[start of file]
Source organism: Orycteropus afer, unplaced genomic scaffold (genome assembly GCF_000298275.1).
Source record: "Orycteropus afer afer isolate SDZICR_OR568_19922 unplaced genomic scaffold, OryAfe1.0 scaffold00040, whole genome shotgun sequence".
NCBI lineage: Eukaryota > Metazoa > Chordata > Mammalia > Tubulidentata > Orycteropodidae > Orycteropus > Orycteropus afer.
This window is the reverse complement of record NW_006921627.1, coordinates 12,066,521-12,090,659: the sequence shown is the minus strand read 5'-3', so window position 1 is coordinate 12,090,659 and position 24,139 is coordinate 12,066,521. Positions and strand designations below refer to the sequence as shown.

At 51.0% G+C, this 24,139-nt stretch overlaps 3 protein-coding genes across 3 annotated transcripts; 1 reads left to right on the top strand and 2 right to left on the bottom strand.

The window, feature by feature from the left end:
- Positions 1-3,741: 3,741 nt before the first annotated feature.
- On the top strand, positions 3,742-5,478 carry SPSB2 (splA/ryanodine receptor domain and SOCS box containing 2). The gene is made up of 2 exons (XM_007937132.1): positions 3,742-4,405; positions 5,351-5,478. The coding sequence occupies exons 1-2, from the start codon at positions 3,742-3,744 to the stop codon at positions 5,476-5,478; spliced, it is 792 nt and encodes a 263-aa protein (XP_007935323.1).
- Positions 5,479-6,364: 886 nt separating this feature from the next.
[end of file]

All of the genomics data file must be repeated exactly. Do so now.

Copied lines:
Source organism: Orycteropus afer, unplaced genomic scaffold (genome assembly GCF_000298275.1).
Source record: "Orycteropus afer afer isolate SDZICR_OR568_19922 unplaced genomic scaffold, OryAfe1.0 scaffold00040, whole genome shotgun sequence".
NCBI lineage: Eukaryota > Metazoa > Chordata > Mammalia > Tubulidentata > Orycteropodidae > Orycteropus > Orycteropus afer.
This window is the reverse complement of record NW_006921627.1, coordinates 12,066,521-12,090,659: the sequence shown is the minus strand read 5'-3', so window position 1 is coordinate 12,090,659 and position 24,139 is coordinate 12,066,521. Positions and strand designations below refer to the sequence as shown.

At 51.0% G+C, this 24,139-nt stretch overlaps 3 protein-coding genes across 3 annotated transcripts; 1 reads left to right on the top strand and 2 right to left on the bottom strand.

The window, feature by feature from the left end:
- Positions 1-3,741: 3,741 nt before the first annotated feature.
- On the top strand, positions 3,742-5,478 carry SPSB2 (splA/ryanodine receptor domain and SOCS box containing 2). The gene is made up of 2 exons (XM_007937132.1): positions 3,742-4,405; positions 5,351-5,478. The coding sequence occupies exons 1-2, from the start codon at positions 3,742-3,744 to the stop codon at positions 5,476-5,478; spliced, it is 792 nt and encodes a 263-aa protein (XP_007935323.1).
- Positions 5,479-6,364: 886 nt separating this feature from the next.